Nowadays, when Filipino millennials think of coffee, chances are they would think of American brands like Starbucks and Dunkin Donuts right away. McDonald’s restaurant and Philippine-brand Jollibee would be another popular choice because of their access to a wider segment of the market demographic and lower price point. To ride the trend, companies such as the Japanese brand UCC Coffee (which target more discriminating coffee drinkers and slightly more expensive than Starbucks) and other local café brands such as Bo’s Coffee and The Coffee Project have also set up shop.
Coffee in the Philippines: Early Years
Unfortunately, the coffee rust caught up with the Philippines which impacted the coffee export business. It would take a while for the Filipino coffee industry to recover and catch up. When the second World War was over, multinational firms like Nescafe paved the way for a different form of coffee to flourish: the “instant coffee.”
Brewed Filipino coffee was perceived as inferior to the imported instant coffee. It was almost forgotten and remained a “provincial” habit of “provincial folk” and the lower classes who boiled the ground roasted beans. The middle class and upper classes took the more modern way of drinking instant coffee. The faster pace of life for everyone both the rich and the working class made instant coffee marketable because it was cheap and easy to prepare and drink to get that burst of energy.
Unlike Europe, Vietnam and Colombia, the Philippines did not develop a coffee culture much earlier during the Spanish colonial period. The Spanish colonizers unlike the French colonizers in Vietnam did not bring with them the café society culture and the roasting process of the beans. The Philippines was merely an exporter of coffee beans where coffee planters shifted to planting more robusta beans to supply to multinational and local coffee companies producing instant coffee.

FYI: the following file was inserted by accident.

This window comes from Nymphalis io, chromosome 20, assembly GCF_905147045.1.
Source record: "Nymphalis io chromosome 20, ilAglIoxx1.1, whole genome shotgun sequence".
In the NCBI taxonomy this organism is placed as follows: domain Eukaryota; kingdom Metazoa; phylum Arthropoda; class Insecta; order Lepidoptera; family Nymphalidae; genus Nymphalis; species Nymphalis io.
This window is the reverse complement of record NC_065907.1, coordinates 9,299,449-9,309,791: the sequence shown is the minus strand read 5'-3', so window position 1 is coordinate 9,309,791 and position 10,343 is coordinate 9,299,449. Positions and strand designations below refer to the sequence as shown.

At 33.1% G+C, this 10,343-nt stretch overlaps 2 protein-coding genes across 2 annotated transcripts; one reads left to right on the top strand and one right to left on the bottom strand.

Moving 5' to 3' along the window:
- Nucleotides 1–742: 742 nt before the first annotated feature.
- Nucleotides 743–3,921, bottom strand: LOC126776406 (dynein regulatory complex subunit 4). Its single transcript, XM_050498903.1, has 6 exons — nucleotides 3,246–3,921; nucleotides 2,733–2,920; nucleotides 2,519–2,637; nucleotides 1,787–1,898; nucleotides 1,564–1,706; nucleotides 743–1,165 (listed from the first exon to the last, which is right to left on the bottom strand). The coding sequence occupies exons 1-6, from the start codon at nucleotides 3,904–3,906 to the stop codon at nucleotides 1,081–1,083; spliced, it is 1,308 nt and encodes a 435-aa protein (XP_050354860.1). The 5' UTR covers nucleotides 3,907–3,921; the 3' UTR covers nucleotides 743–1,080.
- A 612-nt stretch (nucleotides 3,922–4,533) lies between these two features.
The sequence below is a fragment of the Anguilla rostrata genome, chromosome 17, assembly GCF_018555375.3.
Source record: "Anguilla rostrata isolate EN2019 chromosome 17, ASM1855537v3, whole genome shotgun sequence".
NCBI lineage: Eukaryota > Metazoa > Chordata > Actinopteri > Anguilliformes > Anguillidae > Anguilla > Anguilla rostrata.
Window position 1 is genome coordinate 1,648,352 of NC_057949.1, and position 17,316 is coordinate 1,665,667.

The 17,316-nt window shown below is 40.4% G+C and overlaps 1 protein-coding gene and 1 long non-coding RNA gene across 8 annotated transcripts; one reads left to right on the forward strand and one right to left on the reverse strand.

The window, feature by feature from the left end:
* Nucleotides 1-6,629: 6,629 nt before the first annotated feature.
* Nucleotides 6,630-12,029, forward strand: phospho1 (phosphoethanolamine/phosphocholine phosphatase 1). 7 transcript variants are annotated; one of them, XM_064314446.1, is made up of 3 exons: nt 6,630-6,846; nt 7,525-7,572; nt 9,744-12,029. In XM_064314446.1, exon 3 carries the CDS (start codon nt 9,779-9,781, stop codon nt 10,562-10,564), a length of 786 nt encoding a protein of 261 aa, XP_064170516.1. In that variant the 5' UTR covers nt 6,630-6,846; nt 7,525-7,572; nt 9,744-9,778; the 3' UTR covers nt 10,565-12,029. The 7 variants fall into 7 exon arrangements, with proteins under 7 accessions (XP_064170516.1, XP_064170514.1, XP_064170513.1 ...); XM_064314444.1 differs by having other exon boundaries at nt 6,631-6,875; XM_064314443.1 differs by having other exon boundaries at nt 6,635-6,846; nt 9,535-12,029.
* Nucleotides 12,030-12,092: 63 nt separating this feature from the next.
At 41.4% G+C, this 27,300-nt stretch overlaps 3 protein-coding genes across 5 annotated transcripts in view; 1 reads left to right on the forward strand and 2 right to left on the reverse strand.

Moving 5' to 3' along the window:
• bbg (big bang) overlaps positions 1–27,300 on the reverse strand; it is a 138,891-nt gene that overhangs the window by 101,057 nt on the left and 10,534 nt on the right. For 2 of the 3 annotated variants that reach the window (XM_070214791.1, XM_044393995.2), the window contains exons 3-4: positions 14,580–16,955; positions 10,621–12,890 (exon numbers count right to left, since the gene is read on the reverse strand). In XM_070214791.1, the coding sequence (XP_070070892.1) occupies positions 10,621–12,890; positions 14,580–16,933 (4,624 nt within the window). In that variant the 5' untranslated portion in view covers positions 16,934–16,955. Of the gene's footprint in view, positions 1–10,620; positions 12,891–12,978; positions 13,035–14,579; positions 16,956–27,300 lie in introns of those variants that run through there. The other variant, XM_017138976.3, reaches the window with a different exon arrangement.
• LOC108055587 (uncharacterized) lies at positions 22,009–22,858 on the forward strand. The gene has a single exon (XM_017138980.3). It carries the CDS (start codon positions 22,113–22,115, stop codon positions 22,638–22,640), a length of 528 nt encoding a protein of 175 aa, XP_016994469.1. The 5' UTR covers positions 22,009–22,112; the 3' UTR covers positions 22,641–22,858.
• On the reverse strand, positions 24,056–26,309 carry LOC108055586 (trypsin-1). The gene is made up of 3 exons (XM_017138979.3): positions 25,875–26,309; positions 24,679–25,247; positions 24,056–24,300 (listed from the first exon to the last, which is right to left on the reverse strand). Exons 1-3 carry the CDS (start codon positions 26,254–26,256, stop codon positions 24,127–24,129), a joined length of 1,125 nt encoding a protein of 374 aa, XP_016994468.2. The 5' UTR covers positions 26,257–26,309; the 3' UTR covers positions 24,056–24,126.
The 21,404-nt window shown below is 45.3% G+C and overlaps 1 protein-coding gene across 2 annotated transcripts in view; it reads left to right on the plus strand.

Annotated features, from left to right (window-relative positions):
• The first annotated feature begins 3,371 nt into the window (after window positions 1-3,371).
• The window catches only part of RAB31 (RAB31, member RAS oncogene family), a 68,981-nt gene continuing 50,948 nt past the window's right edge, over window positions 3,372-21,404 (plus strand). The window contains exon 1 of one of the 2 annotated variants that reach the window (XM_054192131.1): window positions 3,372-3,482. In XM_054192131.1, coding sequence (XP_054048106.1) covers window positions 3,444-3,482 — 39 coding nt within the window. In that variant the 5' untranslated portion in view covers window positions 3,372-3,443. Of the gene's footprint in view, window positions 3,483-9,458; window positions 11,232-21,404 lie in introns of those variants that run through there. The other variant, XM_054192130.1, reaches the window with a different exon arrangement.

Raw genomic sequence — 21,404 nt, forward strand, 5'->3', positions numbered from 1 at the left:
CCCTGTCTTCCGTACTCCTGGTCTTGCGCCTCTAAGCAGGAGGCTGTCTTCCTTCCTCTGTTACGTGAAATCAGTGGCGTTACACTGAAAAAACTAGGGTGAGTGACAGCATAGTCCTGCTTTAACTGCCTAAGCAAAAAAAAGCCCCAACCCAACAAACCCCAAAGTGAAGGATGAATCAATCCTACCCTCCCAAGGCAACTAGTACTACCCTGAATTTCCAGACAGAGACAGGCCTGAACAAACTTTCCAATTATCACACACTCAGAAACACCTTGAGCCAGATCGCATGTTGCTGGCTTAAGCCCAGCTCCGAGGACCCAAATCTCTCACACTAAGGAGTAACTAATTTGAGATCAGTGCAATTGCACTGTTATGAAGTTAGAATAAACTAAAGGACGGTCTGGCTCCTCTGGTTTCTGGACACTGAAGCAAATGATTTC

Four Coffee Variants in the Philippines
Because of its topography and rich soil, the Philippines is able to produce four unique coffee varieties — Excelsa, Liberica, Robusta and Arabica. The more native beans are Excelsa and Liberica.
Arabica beans are the more expensive variety and are favored by top baristas and most coffee connosseurs. Arabica takes its name from Arabia—the source of its origins. The Arabica coffee plant is said to have originated in Ethiopia and spread to the Middle East and Northern African countries like Turkey and Morocco and the rest of Africa. The spread of coffee all over the Middle East and then to Europe coincided with the spread of Islam and the activities of Middle Eastern traders who would conduct business over a cup of coffee in Italy and Europe.
Coming Back & Looking Ahead
Considering the Philippines’ long history in the production and exportation of coffee, it had to take American coffee and donut chains to reintroduce the Filipino market to the art and pleasure of drinking brewed coffee as opposed to instant coffee. With this renewed consciousness and awareness of this bittersweet brew, Filipino coffee planters, traders and baristas have been inspired to promote Philippine coffee. Despite this, challenges remain in terms of improving roasting techniques and locally producing coffee for local consumption instead of sourcing from nearby Vietnam and Indonesia and making the price more competitive.
Special gourmet varieties are planted in the northern part of the Philippines — the Cordilleras, Benguet and Sagada area. The southern area of the Philippines, Mindanao, is also home to many coffee plantations which cater to the commercial production of the robusta beans used for instant coffee by multinationals like Nestle’s Nescafe and local brands like San Miguel, Kopiko, Great Taste and Blend 45. Special gourmet blends are also produced around Mindanao.
To help boost the local coffee industry which has shown signs of growth during these recent years, the Philippine Department of Agriculture and Department of Trade and Industry have spearheaded the creation of the Philippine Coffee Industry Roadmap for 2017 to 2022. These government agencies have been consulting stakeholders in the local coffee industry. All these measures are meant to make sure that the Philippine Coffee Industry moves towards its continuous growth and development in the various areas from coffee farming and production to business and marketing.
These are exciting times for the coffee industry in the Philippines. The Filipino strength, resilience, love of life, love of good food and camaraderie with friends and family are all symbolized in a cup of local coffee. In the midst of the COVID pandemic, the coffee business is flourishing in the Philippines as more and more coffee brands are being marketed online. New coffee farms are being set up and coffee houses are being opened. Indeed, the Philippines is waking up to a bright tomorrow smelling the aroma of good, brewed Filipino coffee.